8. Count if cell contains A2, and cell overwrites A2 starting from the second character (but no limitation on length): =COUNTIF(A1:B4,”?”&A2&”*”)
In contrast to the above example, this case uses the wildcard character (*) to represent one or more characters concatenated after A2.
These examples above are very basic. Using wildcards in conditional parameters, we can easily search for strings with matching length or characters. Let’s apply the above examples to real work.
1. Count the number in the “QA” department:
2. Count the number of males in all departments:
3. Count the number of employees who passed the exam:
COUNTIF Function Used Together with Other Functions
In our work, we often use the COUNTIF function together with other functions to create formulas that can help us solve many problems.
COUNTIF with IF Function
1. Check if the value is duplicated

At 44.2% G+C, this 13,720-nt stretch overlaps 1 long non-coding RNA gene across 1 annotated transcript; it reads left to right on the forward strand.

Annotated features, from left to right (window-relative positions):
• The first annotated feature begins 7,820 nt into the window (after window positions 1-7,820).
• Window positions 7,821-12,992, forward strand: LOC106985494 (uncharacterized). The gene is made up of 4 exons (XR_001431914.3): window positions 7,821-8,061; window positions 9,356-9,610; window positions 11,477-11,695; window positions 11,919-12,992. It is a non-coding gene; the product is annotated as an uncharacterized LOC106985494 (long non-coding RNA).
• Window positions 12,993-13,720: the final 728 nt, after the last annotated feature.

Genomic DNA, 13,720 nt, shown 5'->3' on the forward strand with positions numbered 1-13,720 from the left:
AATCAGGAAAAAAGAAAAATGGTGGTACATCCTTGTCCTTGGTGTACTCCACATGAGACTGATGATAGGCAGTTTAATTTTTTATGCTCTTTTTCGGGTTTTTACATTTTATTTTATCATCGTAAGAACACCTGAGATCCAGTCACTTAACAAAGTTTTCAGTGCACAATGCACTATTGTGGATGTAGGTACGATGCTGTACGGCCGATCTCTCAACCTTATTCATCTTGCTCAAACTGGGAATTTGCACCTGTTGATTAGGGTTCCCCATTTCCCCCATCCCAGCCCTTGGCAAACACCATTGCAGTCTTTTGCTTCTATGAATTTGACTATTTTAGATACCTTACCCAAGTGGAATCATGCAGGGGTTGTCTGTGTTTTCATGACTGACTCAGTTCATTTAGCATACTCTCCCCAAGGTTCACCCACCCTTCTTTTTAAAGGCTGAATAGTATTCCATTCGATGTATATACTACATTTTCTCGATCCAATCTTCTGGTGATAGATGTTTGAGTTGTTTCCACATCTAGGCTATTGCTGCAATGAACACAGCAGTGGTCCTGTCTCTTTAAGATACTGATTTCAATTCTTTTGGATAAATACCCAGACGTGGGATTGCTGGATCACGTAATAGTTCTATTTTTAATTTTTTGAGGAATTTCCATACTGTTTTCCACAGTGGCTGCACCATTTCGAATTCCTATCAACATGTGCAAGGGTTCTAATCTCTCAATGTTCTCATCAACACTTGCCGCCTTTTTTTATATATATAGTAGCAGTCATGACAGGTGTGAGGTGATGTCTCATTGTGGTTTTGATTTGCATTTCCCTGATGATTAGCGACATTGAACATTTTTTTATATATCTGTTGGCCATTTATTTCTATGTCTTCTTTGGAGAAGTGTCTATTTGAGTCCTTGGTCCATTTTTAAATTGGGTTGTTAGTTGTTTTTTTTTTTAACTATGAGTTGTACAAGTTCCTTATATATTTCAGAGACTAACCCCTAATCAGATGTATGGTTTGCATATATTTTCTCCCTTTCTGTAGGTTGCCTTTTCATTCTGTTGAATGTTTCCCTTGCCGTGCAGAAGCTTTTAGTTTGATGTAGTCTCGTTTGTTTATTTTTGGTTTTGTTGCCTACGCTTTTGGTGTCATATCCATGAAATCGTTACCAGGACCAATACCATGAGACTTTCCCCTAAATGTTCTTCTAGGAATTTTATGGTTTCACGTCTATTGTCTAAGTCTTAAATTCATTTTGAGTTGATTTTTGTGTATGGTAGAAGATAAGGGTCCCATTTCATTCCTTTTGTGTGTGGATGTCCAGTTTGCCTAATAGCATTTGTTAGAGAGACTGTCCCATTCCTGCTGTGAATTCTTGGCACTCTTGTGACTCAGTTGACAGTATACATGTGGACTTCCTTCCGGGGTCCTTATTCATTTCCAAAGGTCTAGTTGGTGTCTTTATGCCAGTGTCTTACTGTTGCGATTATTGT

2. Determine if the value is the first occurrence
COUNTIF with SUMPRODUCT Function
1. Count number of non-duplicate values
COUNTIF with SUM Function
1. Check if text starts with the specific character
2. Count the number of cells that satisfy the condition.
For example, count if cell is greater than 70 but less than or equal to 90:
Note: The above example does not require much understanding, such a formula we do not often see in practice, because there are simpler functions that can help us to achieve return the number of cells that meet multiple conditions.
COUNTIF with SUM and IF Functions
1. Check if text contains text a or text b.
COUNTIF and COUNTIFs
COUNTIF function has a sister function called COUNTIFS, from the name can be seen COUNTIFS function has a plural (s), COUNT + IFS returns the value of “the number of cells to meet multiple conditions”, it supports multiple conditions compared with the COUNTIF function.
COUNTIFS Function Syntax:
COUNTIFS(criteria_range1, criteria1, [criteria_range2, criteria2]…)
Still using the example mentioned above, the formula with COUNTIFs function is very simple and easy to understand. Here the range of data to meet the conditions are the same.